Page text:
The engine drive belt had been shedding bits of rubber, as it had loosened since the engine had been serviced the week before we left. So we refuelled and tightened the belt while waiting for the lock to open and we could continue our progress to Brighton. This was only a short run, but the girls wanted to get their nails done! The wind was blowing Force 3, but straight on the bow for most of the trip, so we weren’t able to get much sailing done again. On the way we heard someone on the radio reporting a floating hot tub as a hazard to shipping. It must had been a very good party! Just after we tied up in Brighton, Pete Smith and Ed from the East Anglian Sea School at Levington hailed us. They had heard us on the radio as they were taking their new Beneteau, which they had collected from La Rochelle, back to Suffolk Yacht harbour. Pete’s parting word of advice was, “Don’t do what we did in the Chanel De Four,” a particularly nasty piece of water in N France. “Do what it says in the book. We went through with wind against tide and it was horrible.” Sound advice for when we were across the Channel.
We left Dover in sunny weather intending to run along the south coast to Brighton. The wind was blowing force 5, occasionally 6 but we had a lovely view of the Kent and Sussex coasts as we made our way with the tide flowing with us. Unfortunately, when the wind changed the sea developed an uncomfortable chop with Synergy burying her bow in one wave, rearing up over the next and slapping down hard on the peak of the third. After a couple of hours of this treatment, we had had enough and decided to run into Eastbourne. The entrance was through a lock and into a modern marina with all the facilities. We had a pleasant meal at a Thai restaurant in the marina.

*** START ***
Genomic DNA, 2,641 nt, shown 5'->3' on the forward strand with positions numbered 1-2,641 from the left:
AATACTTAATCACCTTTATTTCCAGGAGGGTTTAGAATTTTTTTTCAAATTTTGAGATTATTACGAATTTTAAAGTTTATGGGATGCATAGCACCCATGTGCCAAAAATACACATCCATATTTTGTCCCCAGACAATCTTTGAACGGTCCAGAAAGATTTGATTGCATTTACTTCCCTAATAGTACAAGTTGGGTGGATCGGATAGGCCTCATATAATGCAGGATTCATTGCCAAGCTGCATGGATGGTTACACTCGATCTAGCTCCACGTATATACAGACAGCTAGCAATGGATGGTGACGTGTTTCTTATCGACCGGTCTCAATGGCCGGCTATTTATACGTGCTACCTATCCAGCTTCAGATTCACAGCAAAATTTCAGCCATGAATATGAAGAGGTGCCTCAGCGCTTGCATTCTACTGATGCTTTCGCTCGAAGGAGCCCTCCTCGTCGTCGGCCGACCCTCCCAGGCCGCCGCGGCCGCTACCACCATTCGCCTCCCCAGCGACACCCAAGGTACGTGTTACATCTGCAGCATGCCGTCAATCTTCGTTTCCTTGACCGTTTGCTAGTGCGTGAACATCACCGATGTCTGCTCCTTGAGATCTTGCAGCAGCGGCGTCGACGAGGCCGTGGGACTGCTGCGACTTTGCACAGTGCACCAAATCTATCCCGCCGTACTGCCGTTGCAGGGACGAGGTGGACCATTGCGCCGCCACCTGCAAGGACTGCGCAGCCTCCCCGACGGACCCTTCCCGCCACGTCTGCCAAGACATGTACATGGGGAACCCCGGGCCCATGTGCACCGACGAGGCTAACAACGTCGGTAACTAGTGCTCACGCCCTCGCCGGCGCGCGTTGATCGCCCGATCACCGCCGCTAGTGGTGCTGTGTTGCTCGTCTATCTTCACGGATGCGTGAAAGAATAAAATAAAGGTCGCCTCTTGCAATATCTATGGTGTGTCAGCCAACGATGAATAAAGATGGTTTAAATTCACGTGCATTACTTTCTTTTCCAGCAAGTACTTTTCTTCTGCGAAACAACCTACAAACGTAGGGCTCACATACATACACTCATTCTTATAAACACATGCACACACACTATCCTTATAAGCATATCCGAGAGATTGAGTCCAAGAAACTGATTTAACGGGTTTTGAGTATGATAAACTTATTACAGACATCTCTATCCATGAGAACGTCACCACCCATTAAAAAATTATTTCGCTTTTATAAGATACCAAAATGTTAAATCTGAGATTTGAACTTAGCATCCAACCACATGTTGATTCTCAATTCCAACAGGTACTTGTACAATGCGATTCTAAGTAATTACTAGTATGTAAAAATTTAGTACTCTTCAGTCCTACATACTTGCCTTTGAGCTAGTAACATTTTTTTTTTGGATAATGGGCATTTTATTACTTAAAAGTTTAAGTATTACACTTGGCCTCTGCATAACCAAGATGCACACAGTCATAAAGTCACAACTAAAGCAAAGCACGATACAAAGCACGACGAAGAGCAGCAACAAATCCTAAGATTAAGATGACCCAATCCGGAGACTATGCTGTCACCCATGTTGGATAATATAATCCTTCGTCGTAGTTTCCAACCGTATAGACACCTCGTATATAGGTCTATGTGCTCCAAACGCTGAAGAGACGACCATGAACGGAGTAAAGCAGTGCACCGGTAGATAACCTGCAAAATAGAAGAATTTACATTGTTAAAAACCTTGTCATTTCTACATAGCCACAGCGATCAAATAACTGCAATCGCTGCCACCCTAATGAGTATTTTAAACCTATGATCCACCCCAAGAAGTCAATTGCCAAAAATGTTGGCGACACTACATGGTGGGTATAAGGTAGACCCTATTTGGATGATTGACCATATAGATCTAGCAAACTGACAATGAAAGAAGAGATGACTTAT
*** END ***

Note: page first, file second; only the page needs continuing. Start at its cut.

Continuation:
We left Ramsgate at 1pm and had a gentle run in sunshine and light winds, motor sailing, on the short 23 mile run to Dover. We caught the rush hour and had to wait outside the East harbour entrance while 3 cross channel ferries went ahead of us. We were then permitted to cross the commercial harbour to the marina where we met a couple who had a berth only 20 yards from us at Levington. It’s a small world! We ate our evening meal at Cullins Brewery, a great place backing onto the inner marina.
Accompanied by our friends Peter Sadler and Ali Sanger who were to be with us for a couple of weeks, we left the River Orwell in nice weather and light winds and followed the Medusa Channel (named after one of Nelson’s ships) heading southeast across the Thames estuary. The numerous sandbanks are a hazard, but all are well marked with buoys. A fairly gentle run to start with enough wind to get the sails up, but then we had to change course into wind, so down came the sails and on came the engine. Had lunch as we passed one of the huge wind farms, but Jac became seasick and was quite unwell for while. Passing out of Fisherman’s Ghat, a gap in one of the sandbanks, the wind picked up and left us rolling and pitching badly so it was a relief to reach the shelter of Ramsgate Harbour. While looking for a berth we managed to get stuck on the mud; the harbour was supposed to be dredged to at least 2 metres, our draught, but we had found a shallower bit. (And I was congratulating myself on my ability to keep the boat steady in one place!) Ramsgate was very pretty but most of the restaurants were shut as it was a Monday. We did however find a good Italian called La Magnolia and had a lovely meal.